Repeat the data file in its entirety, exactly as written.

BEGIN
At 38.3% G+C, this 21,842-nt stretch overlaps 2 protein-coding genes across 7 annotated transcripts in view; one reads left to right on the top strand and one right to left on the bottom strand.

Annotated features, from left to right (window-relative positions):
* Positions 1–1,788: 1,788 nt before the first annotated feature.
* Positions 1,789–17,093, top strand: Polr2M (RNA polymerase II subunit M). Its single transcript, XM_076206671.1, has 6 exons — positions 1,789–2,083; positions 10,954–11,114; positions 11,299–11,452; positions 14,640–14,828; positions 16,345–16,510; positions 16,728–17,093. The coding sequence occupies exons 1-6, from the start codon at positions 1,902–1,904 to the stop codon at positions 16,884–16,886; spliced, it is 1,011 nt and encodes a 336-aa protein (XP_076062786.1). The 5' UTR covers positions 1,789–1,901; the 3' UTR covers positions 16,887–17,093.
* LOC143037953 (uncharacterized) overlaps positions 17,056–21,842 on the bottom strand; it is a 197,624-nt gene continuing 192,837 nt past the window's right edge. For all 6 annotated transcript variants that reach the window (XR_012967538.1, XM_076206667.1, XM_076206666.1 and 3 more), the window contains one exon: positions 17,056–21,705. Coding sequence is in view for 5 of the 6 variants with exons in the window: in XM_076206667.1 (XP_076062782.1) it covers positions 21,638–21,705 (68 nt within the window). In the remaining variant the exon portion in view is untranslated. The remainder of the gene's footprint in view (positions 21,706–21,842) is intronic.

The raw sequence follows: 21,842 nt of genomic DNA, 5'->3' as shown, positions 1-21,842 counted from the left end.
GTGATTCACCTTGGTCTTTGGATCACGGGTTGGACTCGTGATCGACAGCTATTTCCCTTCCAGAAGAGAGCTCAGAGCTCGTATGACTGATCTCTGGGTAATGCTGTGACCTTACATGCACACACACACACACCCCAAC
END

At 38.3% G+C, this 21,842-nt stretch overlaps 2 protein-coding genes across 7 annotated transcripts in view; one reads left to right on the top strand and one right to left on the bottom strand.

Annotated features, from left to right (window-relative positions):
* Positions 1–1,788: 1,788 nt before the first annotated feature.
* Positions 1,789–17,093, top strand: Polr2M (RNA polymerase II subunit M). Its single transcript, XM_076206671.1, has 6 exons — positions 1,789–2,083; positions 10,954–11,114; positions 11,299–11,452; positions 14,640–14,828; positions 16,345–16,510; positions 16,728–17,093. The coding sequence occupies exons 1-6, from the start codon at positions 1,902–1,904 to the stop codon at positions 16,884–16,886; spliced, it is 1,011 nt and encodes a 336-aa protein (XP_076062786.1). The 5' UTR covers positions 1,789–1,901; the 3' UTR covers positions 16,887–17,093.
* LOC143037953 (uncharacterized) overlaps positions 17,056–21,842 on the bottom strand; it is a 197,624-nt gene continuing 192,837 nt past the window's right edge. For all 6 annotated transcript variants that reach the window (XR_012967538.1, XM_076206667.1, XM_076206666.1 and 3 more), the window contains one exon: positions 17,056–21,705. Coding sequence is in view for 5 of the 6 variants with exons in the window: in XM_076206667.1 (XP_076062782.1) it covers positions 21,638–21,705 (68 nt within the window). In the remaining variant the exon portion in view is untranslated. The remainder of the gene's footprint in view (positions 21,706–21,842) is intronic.

The raw sequence follows: 21,842 nt of genomic DNA, 5'->3' as shown, positions 1-21,842 counted from the left end.
GTGATTCACCTTGGTCTTTGGATCACGGGTTGGACTCGTGATCGACAGCTATTTCCCTTCCAGAAGAGAGCTCAGAGCTCGTATGACTGATCTCTGGGTAATGCTGTGACCTTACATGCACACACACACACACCCCAAC